The U.S. recognizes Turkey's concerns about Syrian Kurdish armed groups linked to the PKK organization but will continue to support them, an official said Monday.
"Even though we understand they have concerns about support to Kurdish fighters in Syria ... they have been nothing but open and honest about their concerns with that," said State Department spokesman John Kirby.
"We in turn have been open and forthright and honest about how we need to move forward as a coalition to go after this group [Daesh].
"Kurdish fighters have been some of the most successful in going after Daesh inside Syria. We have provided a measure of support, mostly through the air and that support will continue," he added.
Kirby's comments follow remarks by Turkish President Recep Tayyip Erdogan who voiced concerns about U.S. support for YPG, the military wing of the PYD -- the Syrian branch of the PKK militant group.
"The PYD, controlled by the Qandil Mountain [where the PKK has established its headquarters since it retreated from Turkey] is supported and defended [by western powers that] ignore the YPG's ethnic cleansing activities in the region, [extremist] actions, [and] cooperation with the current [Bashar al Assad's] regime," Recep Tayyip Erdogan said Saturday at the World Tourism Forum in Istanbul.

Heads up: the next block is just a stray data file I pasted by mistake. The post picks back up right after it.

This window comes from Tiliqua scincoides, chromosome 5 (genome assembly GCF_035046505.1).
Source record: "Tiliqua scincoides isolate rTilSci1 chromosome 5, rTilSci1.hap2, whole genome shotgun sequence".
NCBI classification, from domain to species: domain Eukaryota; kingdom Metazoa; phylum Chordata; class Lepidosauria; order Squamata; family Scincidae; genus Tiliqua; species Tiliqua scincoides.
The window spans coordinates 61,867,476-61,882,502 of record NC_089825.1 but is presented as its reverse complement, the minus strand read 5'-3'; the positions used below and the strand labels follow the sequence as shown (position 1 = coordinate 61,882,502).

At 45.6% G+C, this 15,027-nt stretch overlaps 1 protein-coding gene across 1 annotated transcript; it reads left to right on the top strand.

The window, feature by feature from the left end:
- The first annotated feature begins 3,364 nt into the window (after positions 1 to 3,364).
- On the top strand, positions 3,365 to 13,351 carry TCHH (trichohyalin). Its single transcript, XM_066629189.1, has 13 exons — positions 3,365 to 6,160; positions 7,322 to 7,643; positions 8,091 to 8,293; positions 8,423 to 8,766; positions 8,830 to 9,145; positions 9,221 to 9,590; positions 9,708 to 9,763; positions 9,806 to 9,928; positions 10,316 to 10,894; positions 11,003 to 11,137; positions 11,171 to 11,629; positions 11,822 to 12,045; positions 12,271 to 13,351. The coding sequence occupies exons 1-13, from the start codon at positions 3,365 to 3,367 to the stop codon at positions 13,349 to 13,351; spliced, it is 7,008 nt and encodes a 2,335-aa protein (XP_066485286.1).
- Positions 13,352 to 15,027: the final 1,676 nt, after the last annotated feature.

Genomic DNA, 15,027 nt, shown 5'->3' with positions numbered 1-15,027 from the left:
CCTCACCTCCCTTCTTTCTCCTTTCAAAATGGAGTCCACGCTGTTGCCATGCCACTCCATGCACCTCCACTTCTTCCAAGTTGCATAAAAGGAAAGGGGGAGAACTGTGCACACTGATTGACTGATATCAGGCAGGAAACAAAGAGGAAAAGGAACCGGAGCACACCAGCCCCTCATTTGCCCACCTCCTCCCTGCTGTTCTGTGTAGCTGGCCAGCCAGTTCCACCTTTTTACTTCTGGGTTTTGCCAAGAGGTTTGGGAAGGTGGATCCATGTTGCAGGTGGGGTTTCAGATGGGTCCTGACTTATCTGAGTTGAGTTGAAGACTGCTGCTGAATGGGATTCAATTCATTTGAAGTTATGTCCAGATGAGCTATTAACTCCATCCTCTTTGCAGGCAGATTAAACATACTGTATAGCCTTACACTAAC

Criticizing Washington's characterization of the PYD as a "reliable partner" in the fight against Daesh, Erdogan urged the U.S. to show preference to its NATO ally in Turkey rather than the PYD as a partner.
Kirby said Turkey is a key ally in the fight against Daesh and, also a NATO ally, but noted that friends might not agree on everything.
"We've been managing this particular issue for quite some time. This is not a new concern," he added. "We don't, as you know, recognize he PYD as a terrorist organization."
He also pointed out the partnership between the U.S. and PYD is limited to the fight against Daesh.
Reports about U.S.-provided arms found in Turkey with PKK militant killed by Turkish forces, suspected to have been transferred to the group by the PYD, were brushed aside by Kirby who denied the claims, saying the U.S. provided only ammunition rather than weapons.
At the Pentagon, a spokesman said the Obama administration will support any moderate force fighting Daesh but added that the U.S. has been talking to the Turkish government about "the best way to execute that fight" against Daesh.
"We're going to continue to coordinate -- have our conversations with the Turkish government, and -- in the most appropriate fashion, and, again, focus the coalition's efforts on defeating [Daesh], which is where we think Turkey and other members of the coalition want to achieve the exact same goal we do, so," Perter Cook said.
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